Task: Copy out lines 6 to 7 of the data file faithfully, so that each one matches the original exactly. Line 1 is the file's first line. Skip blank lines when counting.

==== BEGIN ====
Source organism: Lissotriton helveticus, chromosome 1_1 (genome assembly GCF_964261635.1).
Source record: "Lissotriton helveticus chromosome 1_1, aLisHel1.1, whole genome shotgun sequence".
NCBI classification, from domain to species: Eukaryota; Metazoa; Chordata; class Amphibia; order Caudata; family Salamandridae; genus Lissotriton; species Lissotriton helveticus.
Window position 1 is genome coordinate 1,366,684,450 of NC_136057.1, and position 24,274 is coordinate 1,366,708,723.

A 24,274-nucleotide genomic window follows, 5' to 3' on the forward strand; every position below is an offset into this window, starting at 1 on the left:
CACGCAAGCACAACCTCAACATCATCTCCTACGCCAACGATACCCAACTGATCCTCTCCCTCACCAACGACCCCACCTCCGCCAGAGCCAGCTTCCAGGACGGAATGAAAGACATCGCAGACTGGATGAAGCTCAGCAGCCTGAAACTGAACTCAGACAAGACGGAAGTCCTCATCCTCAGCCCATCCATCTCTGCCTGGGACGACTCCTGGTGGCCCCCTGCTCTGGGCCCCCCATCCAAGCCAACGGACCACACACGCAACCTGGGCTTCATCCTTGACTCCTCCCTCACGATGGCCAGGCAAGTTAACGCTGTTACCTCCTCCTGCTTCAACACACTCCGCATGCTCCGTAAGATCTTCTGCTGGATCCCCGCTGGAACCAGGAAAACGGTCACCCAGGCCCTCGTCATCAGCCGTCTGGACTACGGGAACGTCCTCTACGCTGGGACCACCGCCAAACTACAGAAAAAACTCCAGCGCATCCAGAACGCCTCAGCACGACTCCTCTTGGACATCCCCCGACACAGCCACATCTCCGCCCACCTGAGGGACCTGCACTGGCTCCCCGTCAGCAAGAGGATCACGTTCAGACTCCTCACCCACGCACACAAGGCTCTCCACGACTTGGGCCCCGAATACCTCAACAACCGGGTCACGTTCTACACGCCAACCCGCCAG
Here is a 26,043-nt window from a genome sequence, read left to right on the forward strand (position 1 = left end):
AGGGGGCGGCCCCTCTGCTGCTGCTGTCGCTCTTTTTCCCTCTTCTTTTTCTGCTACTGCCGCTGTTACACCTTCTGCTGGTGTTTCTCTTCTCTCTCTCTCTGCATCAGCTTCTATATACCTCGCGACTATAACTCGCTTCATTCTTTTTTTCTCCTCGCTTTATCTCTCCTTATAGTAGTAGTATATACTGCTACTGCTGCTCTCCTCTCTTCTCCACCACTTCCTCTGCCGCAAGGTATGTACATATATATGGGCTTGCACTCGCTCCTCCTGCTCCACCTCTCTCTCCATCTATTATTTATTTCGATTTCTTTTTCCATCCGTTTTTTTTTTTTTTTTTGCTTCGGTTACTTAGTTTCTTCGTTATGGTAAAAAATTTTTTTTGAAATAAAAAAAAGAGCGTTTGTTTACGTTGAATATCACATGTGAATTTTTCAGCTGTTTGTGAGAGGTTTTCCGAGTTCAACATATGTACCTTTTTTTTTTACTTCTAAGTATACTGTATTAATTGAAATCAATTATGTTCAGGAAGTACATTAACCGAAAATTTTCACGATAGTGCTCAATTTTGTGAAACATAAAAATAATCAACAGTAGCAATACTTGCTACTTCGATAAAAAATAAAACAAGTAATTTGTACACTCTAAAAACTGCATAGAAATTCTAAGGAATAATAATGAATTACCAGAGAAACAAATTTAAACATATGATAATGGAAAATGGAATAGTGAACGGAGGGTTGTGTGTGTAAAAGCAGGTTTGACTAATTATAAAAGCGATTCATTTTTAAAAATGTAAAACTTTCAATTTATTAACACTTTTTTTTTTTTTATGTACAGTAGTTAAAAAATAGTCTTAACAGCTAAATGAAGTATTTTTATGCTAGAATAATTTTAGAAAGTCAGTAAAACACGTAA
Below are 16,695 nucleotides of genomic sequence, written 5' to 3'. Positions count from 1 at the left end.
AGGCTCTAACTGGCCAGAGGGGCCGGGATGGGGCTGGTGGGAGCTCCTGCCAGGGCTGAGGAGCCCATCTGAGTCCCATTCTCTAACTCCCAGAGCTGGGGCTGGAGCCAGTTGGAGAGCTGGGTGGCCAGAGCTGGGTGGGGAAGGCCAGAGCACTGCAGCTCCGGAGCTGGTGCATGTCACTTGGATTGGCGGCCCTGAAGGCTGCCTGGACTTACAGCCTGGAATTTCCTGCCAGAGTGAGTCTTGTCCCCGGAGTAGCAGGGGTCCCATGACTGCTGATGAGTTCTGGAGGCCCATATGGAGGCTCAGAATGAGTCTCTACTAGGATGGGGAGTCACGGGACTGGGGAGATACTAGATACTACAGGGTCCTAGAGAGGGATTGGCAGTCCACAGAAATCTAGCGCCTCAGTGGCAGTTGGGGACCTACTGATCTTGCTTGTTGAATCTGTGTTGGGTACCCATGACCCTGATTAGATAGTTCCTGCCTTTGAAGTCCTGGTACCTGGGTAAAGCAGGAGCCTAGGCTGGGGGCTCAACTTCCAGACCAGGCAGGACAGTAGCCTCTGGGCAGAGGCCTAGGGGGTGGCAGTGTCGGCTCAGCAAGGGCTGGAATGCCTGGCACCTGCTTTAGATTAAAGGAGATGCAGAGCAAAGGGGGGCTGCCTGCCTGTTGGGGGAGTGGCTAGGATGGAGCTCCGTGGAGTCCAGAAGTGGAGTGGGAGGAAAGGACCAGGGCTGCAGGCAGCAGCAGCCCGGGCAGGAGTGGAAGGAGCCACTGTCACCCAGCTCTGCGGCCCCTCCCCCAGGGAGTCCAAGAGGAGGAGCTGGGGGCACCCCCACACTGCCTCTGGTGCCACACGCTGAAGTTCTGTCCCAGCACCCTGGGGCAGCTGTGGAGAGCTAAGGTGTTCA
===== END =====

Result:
CACGCAAGCACAACCTCAACATCATCTCCTACGCCAACGATACCCAACTGATCCTCTCCCTCACCAACGACCCCACCTCCGCCAGAGCCAGCTTCCAGGACGGAATGAAAGACATCGCAGACTGGATGAAGCTCAGCAGCCTGAAACTGAACTCAGACAAGACGGAAGTCCTCATCCTCAGCCCATCCATCTCTGCCTGGGACGACTCCTGGTGGCCCCCTGCTCTGGGCCCCCCATCCAAGCCAACGGACCACACACGCAACCTGGGCTTCATCCTTGACTCCTCCCTCACGATGGCCAGGCAAGTTAACGCTGTTACCTCCTCCTGCTTCAACACACTCCGCATGCTCCGTAAGATCTTCTGCTGGATCCCCGCTGGAACCAGGAAAACGGTCACCCAGGCCCTCGTCATCAGCCGTCTGGACTACGGGAACGTCCTCTACGCTGGGACCACCGCCAAACTACAGAAAAAACTCCAGCGCATCCAGAACGCCTCAGCACGACTCCTCTTGGACATCCCCCGACACAGCCACATCTCCGCCCACCTGAGGGACCTGCACTGGCTCCCCGTCAGCAAGAGGATCACGTTCAGACTCCTCACCCACGCACACAAGGCTCTCCACGACTTGGGCCCCGAATACCTCAACAACCGGGTCACGTTCTACACGCCAACCCGCCAG
Here is a 26,043-nt window from a genome sequence, read left to right on the forward strand (position 1 = left end):